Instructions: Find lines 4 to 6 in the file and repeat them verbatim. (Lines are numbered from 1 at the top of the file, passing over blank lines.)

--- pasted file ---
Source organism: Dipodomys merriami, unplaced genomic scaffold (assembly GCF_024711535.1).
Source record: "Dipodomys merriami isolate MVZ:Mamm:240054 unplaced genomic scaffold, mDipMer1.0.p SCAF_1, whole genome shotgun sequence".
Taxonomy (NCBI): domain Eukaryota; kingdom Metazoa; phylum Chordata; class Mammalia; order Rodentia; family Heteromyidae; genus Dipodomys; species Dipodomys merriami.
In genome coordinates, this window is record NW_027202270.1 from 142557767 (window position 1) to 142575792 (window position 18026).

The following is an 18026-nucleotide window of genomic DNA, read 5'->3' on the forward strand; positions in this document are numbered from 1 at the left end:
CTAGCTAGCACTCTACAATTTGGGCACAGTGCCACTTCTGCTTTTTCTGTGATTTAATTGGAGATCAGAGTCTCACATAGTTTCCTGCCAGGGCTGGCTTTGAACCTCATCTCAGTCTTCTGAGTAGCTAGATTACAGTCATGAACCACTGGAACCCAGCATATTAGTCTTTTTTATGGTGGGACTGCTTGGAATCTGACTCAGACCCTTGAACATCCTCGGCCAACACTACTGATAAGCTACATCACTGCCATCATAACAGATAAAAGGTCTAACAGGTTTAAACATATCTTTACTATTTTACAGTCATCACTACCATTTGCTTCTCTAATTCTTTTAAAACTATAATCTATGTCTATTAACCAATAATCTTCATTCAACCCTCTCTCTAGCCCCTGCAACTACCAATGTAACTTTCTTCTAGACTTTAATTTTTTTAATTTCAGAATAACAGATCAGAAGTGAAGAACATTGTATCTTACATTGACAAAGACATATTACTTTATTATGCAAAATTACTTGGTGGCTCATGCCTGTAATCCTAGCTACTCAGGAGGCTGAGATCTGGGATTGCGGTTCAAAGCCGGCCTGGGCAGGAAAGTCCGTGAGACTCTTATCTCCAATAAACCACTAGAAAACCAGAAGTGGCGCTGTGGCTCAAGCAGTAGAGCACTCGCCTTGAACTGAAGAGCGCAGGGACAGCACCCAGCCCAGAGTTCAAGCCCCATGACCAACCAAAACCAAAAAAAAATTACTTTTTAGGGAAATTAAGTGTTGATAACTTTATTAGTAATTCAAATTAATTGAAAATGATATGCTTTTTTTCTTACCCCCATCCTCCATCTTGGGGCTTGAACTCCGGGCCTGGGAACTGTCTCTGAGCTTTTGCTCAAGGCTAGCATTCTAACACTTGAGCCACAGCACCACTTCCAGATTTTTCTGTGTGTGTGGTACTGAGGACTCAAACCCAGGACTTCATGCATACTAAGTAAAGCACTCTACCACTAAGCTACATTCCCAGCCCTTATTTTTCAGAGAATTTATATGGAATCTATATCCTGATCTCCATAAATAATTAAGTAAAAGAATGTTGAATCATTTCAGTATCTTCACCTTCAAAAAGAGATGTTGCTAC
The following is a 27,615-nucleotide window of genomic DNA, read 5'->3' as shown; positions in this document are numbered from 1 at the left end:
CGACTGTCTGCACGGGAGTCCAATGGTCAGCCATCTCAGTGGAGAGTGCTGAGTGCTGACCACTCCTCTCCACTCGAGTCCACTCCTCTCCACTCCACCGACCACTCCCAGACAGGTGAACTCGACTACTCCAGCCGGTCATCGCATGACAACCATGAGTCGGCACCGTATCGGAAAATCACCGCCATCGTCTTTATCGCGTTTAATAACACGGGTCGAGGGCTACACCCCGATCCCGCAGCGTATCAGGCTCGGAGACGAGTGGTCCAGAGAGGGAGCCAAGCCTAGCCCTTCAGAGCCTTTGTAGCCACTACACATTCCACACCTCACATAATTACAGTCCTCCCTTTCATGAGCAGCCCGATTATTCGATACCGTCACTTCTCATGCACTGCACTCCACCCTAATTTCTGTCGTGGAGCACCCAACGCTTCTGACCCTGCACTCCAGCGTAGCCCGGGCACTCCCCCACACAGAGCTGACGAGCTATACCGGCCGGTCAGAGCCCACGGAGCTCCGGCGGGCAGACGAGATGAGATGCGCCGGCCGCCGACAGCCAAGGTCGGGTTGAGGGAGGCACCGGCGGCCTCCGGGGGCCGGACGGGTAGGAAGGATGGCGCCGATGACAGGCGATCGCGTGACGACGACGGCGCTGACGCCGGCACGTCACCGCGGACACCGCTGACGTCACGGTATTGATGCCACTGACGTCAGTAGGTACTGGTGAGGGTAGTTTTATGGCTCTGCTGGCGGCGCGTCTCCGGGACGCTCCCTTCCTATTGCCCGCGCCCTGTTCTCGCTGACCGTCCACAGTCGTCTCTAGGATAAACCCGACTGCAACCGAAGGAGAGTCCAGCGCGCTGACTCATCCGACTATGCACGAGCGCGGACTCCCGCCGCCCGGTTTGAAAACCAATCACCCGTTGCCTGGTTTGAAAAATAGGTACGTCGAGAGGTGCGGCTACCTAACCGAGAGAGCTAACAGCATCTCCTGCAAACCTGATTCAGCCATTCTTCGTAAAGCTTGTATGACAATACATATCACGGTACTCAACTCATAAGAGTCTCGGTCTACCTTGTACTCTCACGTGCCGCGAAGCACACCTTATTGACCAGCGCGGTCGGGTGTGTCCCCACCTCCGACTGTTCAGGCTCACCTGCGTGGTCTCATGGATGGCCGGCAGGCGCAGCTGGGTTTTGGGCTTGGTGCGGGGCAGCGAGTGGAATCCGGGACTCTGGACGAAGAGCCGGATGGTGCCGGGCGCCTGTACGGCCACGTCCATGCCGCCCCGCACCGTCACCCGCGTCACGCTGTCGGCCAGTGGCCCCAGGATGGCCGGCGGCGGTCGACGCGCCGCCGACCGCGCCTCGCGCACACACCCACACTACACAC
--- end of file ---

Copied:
In genome coordinates, this window is record NW_027202270.1 from 142557767 (window position 1) to 142575792 (window position 18026).

The following is an 18026-nucleotide window of genomic DNA, read 5'->3' on the forward strand; positions in this document are numbered from 1 at the left end:
CTAGCTAGCACTCTACAATTTGGGCACAGTGCCACTTCTGCTTTTTCTGTGATTTAATTGGAGATCAGAGTCTCACATAGTTTCCTGCCAGGGCTGGCTTTGAACCTCATCTCAGTCTTCTGAGTAGCTAGATTACAGTCATGAACCACTGGAACCCAGCATATTAGTCTTTTTTATGGTGGGACTGCTTGGAATCTGACTCAGACCCTTGAACATCCTCGGCCAACACTACTGATAAGCTACATCACTGCCATCATAACAGATAAAAGGTCTAACAGGTTTAAACATATCTTTACTATTTTACAGTCATCACTACCATTTGCTTCTCTAATTCTTTTAAAACTATAATCTATGTCTATTAACCAATAATCTTCATTCAACCCTCTCTCTAGCCCCTGCAACTACCAATGTAACTTTCTTCTAGACTTTAATTTTTTTAATTTCAGAATAACAGATCAGAAGTGAAGAACATTGTATCTTACATTGACAAAGACATATTACTTTATTATGCAAAATTACTTGGTGGCTCATGCCTGTAATCCTAGCTACTCAGGAGGCTGAGATCTGGGATTGCGGTTCAAAGCCGGCCTGGGCAGGAAAGTCCGTGAGACTCTTATCTCCAATAAACCACTAGAAAACCAGAAGTGGCGCTGTGGCTCAAGCAGTAGAGCACTCGCCTTGAACTGAAGAGCGCAGGGACAGCACCCAGCCCAGAGTTCAAGCCCCATGACCAACCAAAACCAAAAAAAAATTACTTTTTAGGGAAATTAAGTGTTGATAACTTTATTAGTAATTCAAATTAATTGAAAATGATATGCTTTTTTTCTTACCCCCATCCTCCATCTTGGGGCTTGAACTCCGGGCCTGGGAACTGTCTCTGAGCTTTTGCTCAAGGCTAGCATTCTAACACTTGAGCCACAGCACCACTTCCAGATTTTTCTGTGTGTGTGGTACTGAGGACTCAAACCCAGGACTTCATGCATACTAAGTAAAGCACTCTACCACTAAGCTACATTCCCAGCCCTTATTTTTCAGAGAATTTATATGGAATCTATATCCTGATCTCCATAAATAATTAAGTAAAAGAATGTTGAATCATTTCAGTATCTTCACCTTCAAAAAGAGATGTTGCTAC